Has a complete stranger ever shared an intimate detail of his life with you while making (what you thought was) small talk? It can happen anywhere – in the supermarket checkout line or even waiting for a flight at the airport. Whatever the case, odds are you probably felt a little awkward about it – at least initially – and maybe you weren’t quite sure how to respond. Well, that’s totally natural. You’re with a stranger, after all, and there are certain boundaries we’re taught to respect.
It’s the season of giving, and with another Thanksgiving on the books, I’m more conscious than ever about how essential gratitude is to living a happy life. For me, gratitude has two components: taking time to give thanks and taking time to give back. I work with different member companies every day, helping them set short- and long-term goals, making small changes, which – over time – add up to big results. This lesson is universal in that it applies to work, life and relationships equally.
The time has come, readers. Radio stations are preemptively playing seasonal classics, the temperature is dropping by the double digits, and my kids are dropping not-so-subtle hints about their gift wish lists. (To be fair, they’ve been “hinting” for a while now.) While the ramp-up to the end of the year is always festive and exciting, this time of year also carries stress for many workers.
Muck Rack makes it simple to find people, tweets, or articles that mention any name, keyword, company, hashtag etc. We've compiled this guide to help you make the most of your search.
Selecting a term
Start searching tweets, articles from media outlets, articles mentioned in tweets, journalists'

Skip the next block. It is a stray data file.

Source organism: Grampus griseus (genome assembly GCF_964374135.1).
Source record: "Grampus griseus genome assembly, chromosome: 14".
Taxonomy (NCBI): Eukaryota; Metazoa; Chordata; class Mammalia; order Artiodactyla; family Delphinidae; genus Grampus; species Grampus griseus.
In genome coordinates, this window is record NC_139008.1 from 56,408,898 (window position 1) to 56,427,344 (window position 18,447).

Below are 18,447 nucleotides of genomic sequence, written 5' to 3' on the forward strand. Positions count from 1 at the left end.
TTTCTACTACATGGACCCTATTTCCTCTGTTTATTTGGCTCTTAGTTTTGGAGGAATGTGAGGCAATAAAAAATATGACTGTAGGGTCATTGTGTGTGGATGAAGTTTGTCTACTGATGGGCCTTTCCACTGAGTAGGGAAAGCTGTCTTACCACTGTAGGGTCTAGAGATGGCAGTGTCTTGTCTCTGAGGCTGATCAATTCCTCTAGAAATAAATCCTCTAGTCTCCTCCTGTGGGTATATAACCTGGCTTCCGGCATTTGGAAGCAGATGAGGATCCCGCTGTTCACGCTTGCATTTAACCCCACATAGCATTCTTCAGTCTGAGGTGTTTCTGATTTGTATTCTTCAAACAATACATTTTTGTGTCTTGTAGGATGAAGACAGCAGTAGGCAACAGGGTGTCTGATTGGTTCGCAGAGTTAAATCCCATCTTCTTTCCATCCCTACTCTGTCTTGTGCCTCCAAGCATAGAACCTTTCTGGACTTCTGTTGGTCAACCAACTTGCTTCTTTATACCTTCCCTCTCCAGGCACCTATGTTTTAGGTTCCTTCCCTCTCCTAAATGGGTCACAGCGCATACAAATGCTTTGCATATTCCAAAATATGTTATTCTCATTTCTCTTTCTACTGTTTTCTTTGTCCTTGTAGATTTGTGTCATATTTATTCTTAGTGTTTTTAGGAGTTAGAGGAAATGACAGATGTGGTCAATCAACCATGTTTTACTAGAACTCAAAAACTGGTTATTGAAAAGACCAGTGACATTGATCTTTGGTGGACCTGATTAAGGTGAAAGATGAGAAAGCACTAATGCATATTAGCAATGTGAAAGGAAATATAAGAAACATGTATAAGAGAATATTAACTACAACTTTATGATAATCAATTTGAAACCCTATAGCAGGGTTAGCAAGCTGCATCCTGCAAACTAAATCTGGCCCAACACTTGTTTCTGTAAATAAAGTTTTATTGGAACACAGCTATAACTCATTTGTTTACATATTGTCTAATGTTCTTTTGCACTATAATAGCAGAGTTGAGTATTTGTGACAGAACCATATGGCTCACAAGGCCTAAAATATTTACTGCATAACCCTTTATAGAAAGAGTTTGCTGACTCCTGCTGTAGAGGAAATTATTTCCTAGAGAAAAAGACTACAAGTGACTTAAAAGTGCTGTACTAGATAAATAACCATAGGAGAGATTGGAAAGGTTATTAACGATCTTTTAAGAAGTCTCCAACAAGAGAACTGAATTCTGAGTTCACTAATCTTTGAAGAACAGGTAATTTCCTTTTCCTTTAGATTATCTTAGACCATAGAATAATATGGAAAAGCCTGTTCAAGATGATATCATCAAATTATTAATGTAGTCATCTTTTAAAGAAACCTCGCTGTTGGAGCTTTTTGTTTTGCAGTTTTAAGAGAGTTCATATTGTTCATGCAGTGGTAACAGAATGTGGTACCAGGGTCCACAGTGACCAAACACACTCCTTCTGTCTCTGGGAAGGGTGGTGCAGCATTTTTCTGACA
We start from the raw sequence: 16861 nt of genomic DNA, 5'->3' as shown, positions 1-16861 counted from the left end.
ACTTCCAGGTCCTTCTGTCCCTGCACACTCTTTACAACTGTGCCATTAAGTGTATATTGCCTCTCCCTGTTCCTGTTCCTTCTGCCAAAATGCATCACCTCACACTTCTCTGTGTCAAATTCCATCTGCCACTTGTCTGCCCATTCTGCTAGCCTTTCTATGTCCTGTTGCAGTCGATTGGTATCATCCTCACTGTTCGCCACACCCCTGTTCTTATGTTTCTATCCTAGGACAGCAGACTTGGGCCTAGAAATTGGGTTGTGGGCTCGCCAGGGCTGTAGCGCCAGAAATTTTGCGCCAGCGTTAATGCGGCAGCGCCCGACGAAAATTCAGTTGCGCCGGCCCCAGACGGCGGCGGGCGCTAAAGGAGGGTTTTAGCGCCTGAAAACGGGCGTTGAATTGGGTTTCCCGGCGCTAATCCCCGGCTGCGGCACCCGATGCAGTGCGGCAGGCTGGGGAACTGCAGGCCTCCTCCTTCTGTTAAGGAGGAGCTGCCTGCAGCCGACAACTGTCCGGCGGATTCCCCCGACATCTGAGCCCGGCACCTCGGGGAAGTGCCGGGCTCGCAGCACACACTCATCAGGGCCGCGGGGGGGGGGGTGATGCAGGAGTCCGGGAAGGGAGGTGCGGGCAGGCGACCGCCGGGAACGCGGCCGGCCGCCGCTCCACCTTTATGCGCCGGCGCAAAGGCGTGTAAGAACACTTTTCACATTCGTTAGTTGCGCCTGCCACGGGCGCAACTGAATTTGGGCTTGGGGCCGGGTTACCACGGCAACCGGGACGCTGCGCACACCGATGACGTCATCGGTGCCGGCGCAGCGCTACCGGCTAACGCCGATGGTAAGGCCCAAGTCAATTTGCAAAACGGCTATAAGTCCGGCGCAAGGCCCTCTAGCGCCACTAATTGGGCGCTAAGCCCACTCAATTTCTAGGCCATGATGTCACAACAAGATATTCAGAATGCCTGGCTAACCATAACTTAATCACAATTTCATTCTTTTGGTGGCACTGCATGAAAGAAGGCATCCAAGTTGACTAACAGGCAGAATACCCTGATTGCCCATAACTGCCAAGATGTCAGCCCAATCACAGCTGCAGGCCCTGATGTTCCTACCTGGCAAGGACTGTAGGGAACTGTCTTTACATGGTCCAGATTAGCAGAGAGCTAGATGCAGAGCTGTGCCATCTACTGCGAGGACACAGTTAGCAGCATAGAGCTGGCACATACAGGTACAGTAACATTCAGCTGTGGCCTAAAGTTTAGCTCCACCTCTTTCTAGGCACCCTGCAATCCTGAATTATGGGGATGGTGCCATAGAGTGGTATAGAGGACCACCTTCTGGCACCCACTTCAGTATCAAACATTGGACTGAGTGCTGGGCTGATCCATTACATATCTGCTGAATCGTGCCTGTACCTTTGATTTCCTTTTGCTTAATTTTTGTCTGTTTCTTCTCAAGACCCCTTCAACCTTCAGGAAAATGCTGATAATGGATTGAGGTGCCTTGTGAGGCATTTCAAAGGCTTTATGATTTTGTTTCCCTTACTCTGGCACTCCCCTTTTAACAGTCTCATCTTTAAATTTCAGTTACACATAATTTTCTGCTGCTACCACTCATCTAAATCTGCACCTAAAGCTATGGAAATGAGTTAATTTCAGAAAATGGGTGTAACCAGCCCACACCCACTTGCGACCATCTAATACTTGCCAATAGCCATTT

names, titles and bios with some suggested searches:
Companies or Topics (e.g. iPhone, Microsoft)
Phrases (e.g. "cloud computing") — use quotes to keep the terms together
Twitter handles (e.g. @username) — returns those who have mentioned or replied to
Names (e.g. "David Pogue")
Hashtags (e.g. #sxsw, #london2012)
Bio details (e.g. vegan, Olympics, father)
Muck Rack's Advanced Search allows for many boolean operators.
Find results that mention multiple specified terms, use AND or
+. For example, ensure each result contains both Elon Musk and Mark Zuckerberg by
searching Musk AND Zuckerberg or Musk + Zuckerberg.
Use the operators OR or , to broaden your search when you'd like either of
multiple terms to appear in results. (This is the default behavior of our search when no operators
are used). For example, results will contain either cake or cookie by searching cake OR cookie or cake,cookie
Use NOT or - to subtract results from your search. For
example, searching Disney will yield results about the Walt Disney Company as well as Walt Disney
World Resort. To exclude mentions of Disney World, search for Disney -World or Disney
When using one of these operators with a phrase, enclose it in quotation marks. For example, you can
find results about smartphones excluding Apple's iPhone 4S by searching smartphone -"iPhone
Exact case matching or punctuation
If you're searching for a brand name or keyword that relies on specific punctuation marks or capitalization, you can
find results that match your exact query by adding matchcase: before the keyword you're searching for, like matchcase:E*TRADE .
Use parentheses to separate multiple
boolean phrases. For example, to find journalists talking about having fun in Disney World or
Disneyland, search for ("disney world" OR disneyland) AND fun.
An asterisk can be used to search for any variation of a root word truncated by the asterisk. For example, searching for admin* will return results for administrator, administration, administer, administered, etc.
A near operator is an AND operator where you can control the distance between the words. You can vary the distance the near operation uses by adding a forward slash and number (between 0-99) such as strawberries NEAR/10 "whipped cream", which means the strawberries must exist within 10 words of "whipped cream".